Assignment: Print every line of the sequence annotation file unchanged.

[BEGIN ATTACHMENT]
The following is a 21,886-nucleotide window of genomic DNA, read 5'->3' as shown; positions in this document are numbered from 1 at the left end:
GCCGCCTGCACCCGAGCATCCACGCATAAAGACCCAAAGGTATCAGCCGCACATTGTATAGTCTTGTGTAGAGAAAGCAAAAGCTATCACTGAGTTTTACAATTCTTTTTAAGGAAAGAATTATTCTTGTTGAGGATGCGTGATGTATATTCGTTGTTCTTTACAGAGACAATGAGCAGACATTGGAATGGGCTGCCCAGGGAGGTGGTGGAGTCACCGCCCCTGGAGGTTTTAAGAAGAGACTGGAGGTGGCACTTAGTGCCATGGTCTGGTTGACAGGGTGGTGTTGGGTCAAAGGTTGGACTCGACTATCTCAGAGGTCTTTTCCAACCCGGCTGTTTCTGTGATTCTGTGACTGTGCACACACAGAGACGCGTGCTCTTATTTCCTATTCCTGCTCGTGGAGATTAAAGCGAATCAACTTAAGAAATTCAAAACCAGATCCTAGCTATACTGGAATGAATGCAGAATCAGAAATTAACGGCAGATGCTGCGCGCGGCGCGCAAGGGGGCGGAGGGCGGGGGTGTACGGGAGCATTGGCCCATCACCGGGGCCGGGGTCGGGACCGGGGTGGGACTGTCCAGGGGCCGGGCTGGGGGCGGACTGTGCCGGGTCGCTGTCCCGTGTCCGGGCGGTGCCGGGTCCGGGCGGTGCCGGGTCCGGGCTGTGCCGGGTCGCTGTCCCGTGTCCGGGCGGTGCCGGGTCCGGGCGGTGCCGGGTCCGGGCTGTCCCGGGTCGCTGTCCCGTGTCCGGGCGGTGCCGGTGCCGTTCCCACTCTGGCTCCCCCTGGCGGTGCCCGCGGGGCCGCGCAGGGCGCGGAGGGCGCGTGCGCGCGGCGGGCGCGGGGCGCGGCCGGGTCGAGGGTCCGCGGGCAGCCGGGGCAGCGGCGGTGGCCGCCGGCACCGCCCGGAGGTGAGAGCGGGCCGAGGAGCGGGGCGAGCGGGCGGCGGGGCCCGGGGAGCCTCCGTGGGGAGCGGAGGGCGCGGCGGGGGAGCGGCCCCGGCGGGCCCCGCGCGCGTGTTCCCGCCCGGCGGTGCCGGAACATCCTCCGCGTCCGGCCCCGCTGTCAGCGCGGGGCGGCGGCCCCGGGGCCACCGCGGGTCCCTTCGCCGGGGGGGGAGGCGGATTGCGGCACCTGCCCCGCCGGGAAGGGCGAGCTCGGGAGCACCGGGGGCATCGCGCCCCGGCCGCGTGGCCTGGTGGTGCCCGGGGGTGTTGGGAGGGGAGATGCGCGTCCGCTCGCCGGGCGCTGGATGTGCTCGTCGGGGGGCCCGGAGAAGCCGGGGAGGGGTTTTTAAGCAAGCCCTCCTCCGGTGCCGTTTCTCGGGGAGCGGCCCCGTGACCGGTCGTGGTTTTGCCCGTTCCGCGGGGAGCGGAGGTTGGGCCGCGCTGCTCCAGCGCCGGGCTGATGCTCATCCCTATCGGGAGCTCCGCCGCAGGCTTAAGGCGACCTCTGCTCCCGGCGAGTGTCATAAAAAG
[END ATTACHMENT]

The following is a 21,886-nucleotide window of genomic DNA, read 5'->3' as shown; positions in this document are numbered from 1 at the left end:
GCCGCCTGCACCCGAGCATCCACGCATAAAGACCCAAAGGTATCAGCCGCACATTGTATAGTCTTGTGTAGAGAAAGCAAAAGCTATCACTGAGTTTTACAATTCTTTTTAAGGAAAGAATTATTCTTGTTGAGGATGCGTGATGTATATTCGTTGTTCTTTACAGAGACAATGAGCAGACATTGGAATGGGCTGCCCAGGGAGGTGGTGGAGTCACCGCCCCTGGAGGTTTTAAGAAGAGACTGGAGGTGGCACTTAGTGCCATGGTCTGGTTGACAGGGTGGTGTTGGGTCAAAGGTTGGACTCGACTATCTCAGAGGTCTTTTCCAACCCGGCTGTTTCTGTGATTCTGTGACTGTGCACACACAGAGACGCGTGCTCTTATTTCCTATTCCTGCTCGTGGAGATTAAAGCGAATCAACTTAAGAAATTCAAAACCAGATCCTAGCTATACTGGAATGAATGCAGAATCAGAAATTAACGGCAGATGCTGCGCGCGGCGCGCAAGGGGGCGGAGGGCGGGGGTGTACGGGAGCATTGGCCCATCACCGGGGCCGGGGTCGGGACCGGGGTGGGACTGTCCAGGGGCCGGGCTGGGGGCGGACTGTGCCGGGTCGCTGTCCCGTGTCCGGGCGGTGCCGGGTCCGGGCGGTGCCGGGTCCGGGCTGTGCCGGGTCGCTGTCCCGTGTCCGGGCGGTGCCGGGTCCGGGCGGTGCCGGGTCCGGGCTGTCCCGGGTCGCTGTCCCGTGTCCGGGCGGTGCCGGTGCCGTTCCCACTCTGGCTCCCCCTGGCGGTGCCCGCGGGGCCGCGCAGGGCGCGGAGGGCGCGTGCGCGCGGCGGGCGCGGGGCGCGGCCGGGTCGAGGGTCCGCGGGCAGCCGGGGCAGCGGCGGTGGCCGCCGGCACCGCCCGGAGGTGAGAGCGGGCCGAGGAGCGGGGCGAGCGGGCGGCGGGGCCCGGGGAGCCTCCGTGGGGAGCGGAGGGCGCGGCGGGGGAGCGGCCCCGGCGGGCCCCGCGCGCGTGTTCCCGCCCGGCGGTGCCGGAACATCCTCCGCGTCCGGCCCCGCTGTCAGCGCGGGGCGGCGGCCCCGGGGCCACCGCGGGTCCCTTCGCCGGGGGGGGAGGCGGATTGCGGCACCTGCCCCGCCGGGAAGGGCGAGCTCGGGAGCACCGGGGGCATCGCGCCCCGGCCGCGTGGCCTGGTGGTGCCCGGGGGTGTTGGGAGGGGAGATGCGCGTCCGCTCGCCGGGCGCTGGATGTGCTCGTCGGGGGGCCCGGAGAAGCCGGGGAGGGGTTTTTAAGCAAGCCCTCCTCCGGTGCCGTTTCTCGGGGAGCGGCCCCGTGACCGGTCGTGGTTTTGCCCGTTCCGCGGGGAGCGGAGGTTGGGCCGCGCTGCTCCAGCGCCGGGCTGATGCTCATCCCTATCGGGAGCTCCGCCGCAGGCTTAAGGCGACCTCTGCTCCCGGCGAGTGTCATAAAAAG